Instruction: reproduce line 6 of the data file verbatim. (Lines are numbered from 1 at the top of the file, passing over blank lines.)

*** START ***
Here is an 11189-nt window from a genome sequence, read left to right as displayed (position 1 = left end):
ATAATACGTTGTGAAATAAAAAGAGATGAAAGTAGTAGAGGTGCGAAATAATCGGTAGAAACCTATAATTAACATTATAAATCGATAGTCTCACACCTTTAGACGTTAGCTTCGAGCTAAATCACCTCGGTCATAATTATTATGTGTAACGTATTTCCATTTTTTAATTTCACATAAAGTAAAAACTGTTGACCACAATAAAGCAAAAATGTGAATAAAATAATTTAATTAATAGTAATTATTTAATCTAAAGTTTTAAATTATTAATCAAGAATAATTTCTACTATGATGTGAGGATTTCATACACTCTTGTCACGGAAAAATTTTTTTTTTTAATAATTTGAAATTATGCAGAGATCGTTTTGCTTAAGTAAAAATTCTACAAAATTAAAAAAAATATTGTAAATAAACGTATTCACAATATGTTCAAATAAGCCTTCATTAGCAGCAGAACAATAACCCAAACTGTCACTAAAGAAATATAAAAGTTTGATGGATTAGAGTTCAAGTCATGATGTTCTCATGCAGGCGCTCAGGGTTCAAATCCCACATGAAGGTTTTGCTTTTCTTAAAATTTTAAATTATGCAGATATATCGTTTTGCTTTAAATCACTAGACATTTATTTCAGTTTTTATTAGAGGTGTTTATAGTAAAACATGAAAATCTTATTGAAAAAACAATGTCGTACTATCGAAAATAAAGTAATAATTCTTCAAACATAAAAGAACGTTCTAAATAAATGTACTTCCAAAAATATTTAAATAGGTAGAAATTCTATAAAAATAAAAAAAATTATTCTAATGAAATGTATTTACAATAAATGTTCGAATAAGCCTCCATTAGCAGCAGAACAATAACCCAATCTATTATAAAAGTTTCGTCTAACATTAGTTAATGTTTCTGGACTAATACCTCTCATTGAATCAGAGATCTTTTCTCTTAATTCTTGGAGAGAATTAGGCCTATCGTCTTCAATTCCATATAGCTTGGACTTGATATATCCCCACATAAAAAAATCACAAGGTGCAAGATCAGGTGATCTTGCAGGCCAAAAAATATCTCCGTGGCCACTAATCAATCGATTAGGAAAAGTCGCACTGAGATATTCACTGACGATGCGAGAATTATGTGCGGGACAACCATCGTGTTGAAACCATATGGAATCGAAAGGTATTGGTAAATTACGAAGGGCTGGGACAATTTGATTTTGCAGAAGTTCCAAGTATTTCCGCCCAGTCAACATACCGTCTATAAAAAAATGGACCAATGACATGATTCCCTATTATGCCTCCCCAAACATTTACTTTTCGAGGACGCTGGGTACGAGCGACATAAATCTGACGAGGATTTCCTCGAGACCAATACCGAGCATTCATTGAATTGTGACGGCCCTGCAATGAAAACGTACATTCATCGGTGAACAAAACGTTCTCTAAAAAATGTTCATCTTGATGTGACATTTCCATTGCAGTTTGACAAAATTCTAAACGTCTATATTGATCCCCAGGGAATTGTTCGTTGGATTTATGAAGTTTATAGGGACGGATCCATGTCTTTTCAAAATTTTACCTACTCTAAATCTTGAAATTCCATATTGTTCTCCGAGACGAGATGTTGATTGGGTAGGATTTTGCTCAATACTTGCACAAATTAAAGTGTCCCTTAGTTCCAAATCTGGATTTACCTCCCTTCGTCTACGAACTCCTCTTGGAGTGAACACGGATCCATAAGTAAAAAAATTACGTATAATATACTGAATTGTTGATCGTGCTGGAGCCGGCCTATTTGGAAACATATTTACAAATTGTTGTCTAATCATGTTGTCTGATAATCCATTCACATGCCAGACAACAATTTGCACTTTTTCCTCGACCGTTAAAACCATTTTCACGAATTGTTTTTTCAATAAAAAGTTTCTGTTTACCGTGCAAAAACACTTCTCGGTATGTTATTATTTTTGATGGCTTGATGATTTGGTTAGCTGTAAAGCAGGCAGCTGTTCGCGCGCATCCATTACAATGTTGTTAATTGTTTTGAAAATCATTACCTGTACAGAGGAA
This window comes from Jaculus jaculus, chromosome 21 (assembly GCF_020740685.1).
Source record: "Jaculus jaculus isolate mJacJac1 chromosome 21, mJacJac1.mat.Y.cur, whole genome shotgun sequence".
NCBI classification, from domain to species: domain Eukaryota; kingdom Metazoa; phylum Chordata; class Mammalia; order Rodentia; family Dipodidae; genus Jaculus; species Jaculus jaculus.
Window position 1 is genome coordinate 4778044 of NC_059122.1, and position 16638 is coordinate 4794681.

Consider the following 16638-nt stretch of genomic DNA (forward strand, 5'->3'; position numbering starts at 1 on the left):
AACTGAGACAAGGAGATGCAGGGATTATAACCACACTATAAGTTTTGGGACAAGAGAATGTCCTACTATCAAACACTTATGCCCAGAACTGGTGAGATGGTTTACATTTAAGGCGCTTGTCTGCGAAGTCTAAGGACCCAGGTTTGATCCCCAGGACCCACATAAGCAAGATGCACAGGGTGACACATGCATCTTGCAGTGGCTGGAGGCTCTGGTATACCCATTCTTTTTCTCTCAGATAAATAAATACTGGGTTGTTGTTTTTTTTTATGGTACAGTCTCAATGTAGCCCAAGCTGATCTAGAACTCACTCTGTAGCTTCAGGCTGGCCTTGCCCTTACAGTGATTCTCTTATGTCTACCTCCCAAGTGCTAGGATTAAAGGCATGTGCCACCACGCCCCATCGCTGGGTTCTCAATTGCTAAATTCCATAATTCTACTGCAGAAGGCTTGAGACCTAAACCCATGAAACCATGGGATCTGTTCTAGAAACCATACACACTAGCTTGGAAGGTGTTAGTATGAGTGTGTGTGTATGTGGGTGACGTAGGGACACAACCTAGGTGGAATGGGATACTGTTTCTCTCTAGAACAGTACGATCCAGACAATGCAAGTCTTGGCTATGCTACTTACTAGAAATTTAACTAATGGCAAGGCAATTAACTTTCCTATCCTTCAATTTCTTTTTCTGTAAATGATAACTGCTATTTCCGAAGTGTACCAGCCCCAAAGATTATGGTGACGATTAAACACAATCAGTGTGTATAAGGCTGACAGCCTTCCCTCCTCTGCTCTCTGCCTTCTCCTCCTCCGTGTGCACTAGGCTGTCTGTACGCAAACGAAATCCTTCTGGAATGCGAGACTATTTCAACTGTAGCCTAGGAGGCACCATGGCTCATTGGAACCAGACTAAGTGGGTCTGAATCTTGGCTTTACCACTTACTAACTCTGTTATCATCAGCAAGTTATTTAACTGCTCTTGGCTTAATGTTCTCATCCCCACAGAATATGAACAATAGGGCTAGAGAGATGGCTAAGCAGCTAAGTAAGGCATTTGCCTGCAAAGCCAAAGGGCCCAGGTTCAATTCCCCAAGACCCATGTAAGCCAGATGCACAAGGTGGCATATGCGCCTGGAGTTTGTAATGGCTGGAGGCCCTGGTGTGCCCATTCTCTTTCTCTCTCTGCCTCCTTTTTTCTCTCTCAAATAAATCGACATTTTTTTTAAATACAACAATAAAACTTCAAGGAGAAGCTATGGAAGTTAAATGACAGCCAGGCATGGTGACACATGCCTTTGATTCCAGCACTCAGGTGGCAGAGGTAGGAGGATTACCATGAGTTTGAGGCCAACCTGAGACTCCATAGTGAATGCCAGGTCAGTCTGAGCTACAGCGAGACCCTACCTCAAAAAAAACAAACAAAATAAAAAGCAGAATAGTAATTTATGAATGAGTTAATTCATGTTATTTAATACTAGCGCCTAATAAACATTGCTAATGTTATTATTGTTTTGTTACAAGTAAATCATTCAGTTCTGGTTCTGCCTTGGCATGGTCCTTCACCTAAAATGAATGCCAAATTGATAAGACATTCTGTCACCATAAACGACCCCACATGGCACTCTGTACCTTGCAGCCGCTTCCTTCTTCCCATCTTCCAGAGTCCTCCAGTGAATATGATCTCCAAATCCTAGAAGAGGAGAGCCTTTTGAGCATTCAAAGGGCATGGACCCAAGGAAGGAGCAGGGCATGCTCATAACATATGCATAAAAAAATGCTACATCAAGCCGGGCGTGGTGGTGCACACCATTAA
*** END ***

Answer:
Window position 1 is genome coordinate 4778044 of NC_059122.1, and position 16638 is coordinate 4794681.